Wiggins denied possessing the marijuana found in the back of the patrol car, and testified that he saw Officer Flowers remove items from the backseat of the patrol car and place them in the trunk before seating him in the rear of the car. Officer Flowers testified that he did not recall removing any item from the backseat before transporting Wiggins.
“No person shall be convicted of a crime unless each element of such crime is proved beyond a reasonable doubt.” OCGA § 16–1–5. Where the sufficiency of the evidence is challenged, this Court reviews the evidence in a light most favorable to the verdict, deferring to the jury's assessment of the credibility of the evidence; a defendant is entitled to reversal of a conviction if no rational trier of fact could find beyond a reasonable doubt that the defendant committed the elements of the offense. Jackson v. Virginia, 443 U.S. 307, 99 S.Ct. 2781, 61 L.Ed.2d 560 (1979). Furthermore, “[t]o warrant a conviction on circumstantial evidence, the proved facts shall not only be consistent with the hypothesis of guilt, but shall exclude every other reasonable hypothesis save that of the guilt of the accused.” former OCGA § 24–4–6.
Applying these standards, we conclude that the evidence was sufficient to allow the jury to find that Wiggins was in possession of the marijuana when he was pat-down searched by the officer prior to being transported in the backseat of the patrol car, but the pat-down failed to discover the marijuana on his person; and that, while Wiggins was being transported in the car, he placed the marijuana behind or under the backseat. Additional evidence that the marijuana found in the backseat area of the car was packaged in seven individual bags was sufficient to allow the jury to find that Wiggins possessed the marijuana with intent to distribute. Along with the similar transaction evidence, the evidence was sufficient to allow the jury to find that the proved facts were consistent with Wiggins's guilt on the charged offense and excluded every reasonable hypothesis save that of guilt; and that Wiggins was guilty beyond a reasonable doubt of the felony offense of possession of marijuana with intent to distribute in violation of OCGA § 16–13–30(j).1 Jackson v. Virginia, supra; former OCGA § 24–4–6.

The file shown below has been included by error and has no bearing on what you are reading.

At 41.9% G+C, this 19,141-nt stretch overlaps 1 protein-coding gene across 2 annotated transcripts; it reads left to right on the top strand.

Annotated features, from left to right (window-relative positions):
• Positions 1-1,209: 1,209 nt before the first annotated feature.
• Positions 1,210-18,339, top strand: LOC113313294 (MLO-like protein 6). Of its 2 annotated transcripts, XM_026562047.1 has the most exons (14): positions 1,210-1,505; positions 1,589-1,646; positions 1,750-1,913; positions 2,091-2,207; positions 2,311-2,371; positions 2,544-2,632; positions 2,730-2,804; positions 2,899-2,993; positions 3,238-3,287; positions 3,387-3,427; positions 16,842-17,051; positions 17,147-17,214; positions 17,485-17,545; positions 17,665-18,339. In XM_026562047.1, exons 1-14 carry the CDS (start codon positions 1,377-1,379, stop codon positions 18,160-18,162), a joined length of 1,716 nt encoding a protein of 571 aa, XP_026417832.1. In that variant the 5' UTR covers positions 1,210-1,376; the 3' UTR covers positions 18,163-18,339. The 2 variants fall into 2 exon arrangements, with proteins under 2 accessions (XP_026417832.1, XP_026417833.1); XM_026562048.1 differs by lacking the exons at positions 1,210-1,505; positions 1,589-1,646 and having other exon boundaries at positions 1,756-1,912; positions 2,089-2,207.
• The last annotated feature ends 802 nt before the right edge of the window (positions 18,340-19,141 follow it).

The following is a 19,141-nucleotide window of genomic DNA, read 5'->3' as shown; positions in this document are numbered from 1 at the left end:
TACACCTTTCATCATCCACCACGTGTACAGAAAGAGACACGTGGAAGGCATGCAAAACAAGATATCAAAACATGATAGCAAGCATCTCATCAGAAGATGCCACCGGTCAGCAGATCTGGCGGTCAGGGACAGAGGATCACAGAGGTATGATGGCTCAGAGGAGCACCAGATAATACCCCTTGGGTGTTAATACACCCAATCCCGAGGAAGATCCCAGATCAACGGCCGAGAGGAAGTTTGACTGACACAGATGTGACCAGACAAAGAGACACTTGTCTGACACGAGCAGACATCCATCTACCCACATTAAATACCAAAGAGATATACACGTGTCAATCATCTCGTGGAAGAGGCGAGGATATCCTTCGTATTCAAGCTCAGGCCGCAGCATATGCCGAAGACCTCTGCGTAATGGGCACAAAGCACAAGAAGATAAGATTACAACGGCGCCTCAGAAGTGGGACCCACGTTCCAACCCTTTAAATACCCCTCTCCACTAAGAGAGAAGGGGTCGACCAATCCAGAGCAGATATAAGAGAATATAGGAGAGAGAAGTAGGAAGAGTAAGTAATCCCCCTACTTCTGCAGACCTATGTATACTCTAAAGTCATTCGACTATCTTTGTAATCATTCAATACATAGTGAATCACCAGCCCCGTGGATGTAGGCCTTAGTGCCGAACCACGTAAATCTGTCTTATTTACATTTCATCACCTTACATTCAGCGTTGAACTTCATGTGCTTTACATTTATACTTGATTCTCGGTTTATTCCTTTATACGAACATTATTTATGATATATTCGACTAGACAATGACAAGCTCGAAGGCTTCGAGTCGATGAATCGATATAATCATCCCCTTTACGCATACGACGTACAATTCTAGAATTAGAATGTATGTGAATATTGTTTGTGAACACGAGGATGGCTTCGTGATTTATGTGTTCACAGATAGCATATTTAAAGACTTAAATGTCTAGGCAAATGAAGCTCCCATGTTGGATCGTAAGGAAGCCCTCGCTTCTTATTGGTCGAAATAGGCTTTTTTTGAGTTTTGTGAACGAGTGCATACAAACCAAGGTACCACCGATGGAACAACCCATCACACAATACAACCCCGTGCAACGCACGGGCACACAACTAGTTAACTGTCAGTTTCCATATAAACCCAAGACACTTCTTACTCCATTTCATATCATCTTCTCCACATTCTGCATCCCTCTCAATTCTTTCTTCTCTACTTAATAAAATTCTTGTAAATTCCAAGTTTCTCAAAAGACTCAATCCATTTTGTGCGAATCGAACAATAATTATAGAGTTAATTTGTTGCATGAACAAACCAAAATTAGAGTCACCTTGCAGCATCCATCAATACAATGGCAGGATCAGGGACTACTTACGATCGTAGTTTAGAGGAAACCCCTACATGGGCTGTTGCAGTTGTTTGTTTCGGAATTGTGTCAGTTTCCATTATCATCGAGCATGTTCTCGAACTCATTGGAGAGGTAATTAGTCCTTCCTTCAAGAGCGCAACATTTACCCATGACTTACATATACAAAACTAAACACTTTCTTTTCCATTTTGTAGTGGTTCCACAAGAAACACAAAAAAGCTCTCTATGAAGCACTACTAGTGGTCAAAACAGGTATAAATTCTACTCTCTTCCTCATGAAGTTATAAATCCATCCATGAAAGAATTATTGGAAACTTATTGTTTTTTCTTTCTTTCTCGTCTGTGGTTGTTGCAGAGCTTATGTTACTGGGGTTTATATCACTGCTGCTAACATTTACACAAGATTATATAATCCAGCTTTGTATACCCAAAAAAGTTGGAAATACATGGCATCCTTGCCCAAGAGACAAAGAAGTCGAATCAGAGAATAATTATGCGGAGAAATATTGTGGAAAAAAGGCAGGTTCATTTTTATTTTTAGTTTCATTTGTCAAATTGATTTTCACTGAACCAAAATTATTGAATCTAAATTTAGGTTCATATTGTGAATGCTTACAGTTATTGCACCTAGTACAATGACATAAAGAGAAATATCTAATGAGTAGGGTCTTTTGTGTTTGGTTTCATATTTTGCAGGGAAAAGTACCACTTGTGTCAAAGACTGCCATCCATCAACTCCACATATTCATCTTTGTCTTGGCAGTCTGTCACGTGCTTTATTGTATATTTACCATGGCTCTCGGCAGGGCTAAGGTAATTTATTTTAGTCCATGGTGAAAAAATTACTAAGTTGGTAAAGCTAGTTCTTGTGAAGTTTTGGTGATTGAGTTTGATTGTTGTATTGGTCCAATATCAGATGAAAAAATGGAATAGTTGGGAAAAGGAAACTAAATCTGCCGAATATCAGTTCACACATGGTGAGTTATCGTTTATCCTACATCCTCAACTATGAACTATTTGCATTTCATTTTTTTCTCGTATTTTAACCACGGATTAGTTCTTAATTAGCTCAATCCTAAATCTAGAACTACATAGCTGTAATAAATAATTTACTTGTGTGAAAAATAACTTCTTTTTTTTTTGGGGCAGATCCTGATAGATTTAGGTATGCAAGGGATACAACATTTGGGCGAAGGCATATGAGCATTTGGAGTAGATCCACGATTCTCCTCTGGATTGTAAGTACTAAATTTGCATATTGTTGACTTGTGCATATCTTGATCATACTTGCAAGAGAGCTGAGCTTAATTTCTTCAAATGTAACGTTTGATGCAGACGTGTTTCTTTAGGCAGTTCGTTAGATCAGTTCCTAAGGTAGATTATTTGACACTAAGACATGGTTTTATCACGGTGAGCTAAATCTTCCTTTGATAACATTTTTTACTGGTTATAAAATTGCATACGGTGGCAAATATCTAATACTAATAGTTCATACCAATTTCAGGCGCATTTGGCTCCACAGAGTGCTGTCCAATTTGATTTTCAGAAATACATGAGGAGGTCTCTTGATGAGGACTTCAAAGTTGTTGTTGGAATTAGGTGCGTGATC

2. Wiggins contends that the trial court erred by imposing a Fourth Amendment waiver as a condition of the probation portion of his sentence.
“A sentence is void if the court imposes punishment that the law does not allow.” Johnson v. State, 298 Ga.App. 639, 640, 680 S.E.2d 675 (2009) (punctuation and citation omitted). At the sentencing hearing, at which Wiggins was represented by counsel, the trial court informed Wiggins that waiver of his Fourth Amendment right to be free from unreasonable searches and seizures was a condition of his probation. Neither Wiggins nor his counsel objected. Under these circumstances, Wiggins impliedly consented to a waiver of his Fourth Amendment rights, and the waiver was a valid condition of his probation sentence. Johnson v. State, 248 Ga.App. 454, 455, 546 S.E.2d 562 (2001).
ANDREWS, Presiding Judge.
DILLARD and McMILLIAN, JJ., concur.